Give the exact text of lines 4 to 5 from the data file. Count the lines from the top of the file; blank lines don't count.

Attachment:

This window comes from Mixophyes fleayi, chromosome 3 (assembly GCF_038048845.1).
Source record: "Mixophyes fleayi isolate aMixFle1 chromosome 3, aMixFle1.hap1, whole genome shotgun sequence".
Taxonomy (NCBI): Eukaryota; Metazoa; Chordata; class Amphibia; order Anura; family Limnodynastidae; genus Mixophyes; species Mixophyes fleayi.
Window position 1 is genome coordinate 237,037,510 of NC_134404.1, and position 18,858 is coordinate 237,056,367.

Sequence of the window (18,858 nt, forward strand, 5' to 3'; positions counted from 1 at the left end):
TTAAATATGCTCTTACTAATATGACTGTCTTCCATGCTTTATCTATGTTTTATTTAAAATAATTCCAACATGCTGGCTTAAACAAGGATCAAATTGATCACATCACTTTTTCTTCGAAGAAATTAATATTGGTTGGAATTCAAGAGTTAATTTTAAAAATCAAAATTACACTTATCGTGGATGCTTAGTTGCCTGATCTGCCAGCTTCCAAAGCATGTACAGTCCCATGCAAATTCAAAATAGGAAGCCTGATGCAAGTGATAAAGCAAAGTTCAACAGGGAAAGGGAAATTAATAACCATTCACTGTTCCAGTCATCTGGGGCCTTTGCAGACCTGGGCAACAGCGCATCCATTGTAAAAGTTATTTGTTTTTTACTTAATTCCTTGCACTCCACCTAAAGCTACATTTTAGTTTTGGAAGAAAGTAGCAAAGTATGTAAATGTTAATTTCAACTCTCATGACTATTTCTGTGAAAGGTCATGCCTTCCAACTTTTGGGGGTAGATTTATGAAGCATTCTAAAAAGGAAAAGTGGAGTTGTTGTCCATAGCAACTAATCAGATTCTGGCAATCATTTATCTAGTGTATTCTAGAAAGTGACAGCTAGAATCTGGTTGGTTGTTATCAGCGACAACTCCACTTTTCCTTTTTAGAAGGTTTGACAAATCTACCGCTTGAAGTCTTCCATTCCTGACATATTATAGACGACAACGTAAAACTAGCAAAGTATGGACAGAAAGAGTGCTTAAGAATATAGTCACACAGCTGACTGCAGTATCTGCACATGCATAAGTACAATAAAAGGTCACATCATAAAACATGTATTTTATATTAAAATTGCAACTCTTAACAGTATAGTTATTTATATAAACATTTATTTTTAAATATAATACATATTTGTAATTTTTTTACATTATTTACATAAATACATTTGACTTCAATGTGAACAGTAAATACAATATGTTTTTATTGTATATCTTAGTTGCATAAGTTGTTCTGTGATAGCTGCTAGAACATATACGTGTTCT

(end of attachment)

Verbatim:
Window position 1 is genome coordinate 237,037,510 of NC_134404.1, and position 18,858 is coordinate 237,056,367.

Sequence of the window (18,858 nt, forward strand, 5' to 3'; positions counted from 1 at the left end):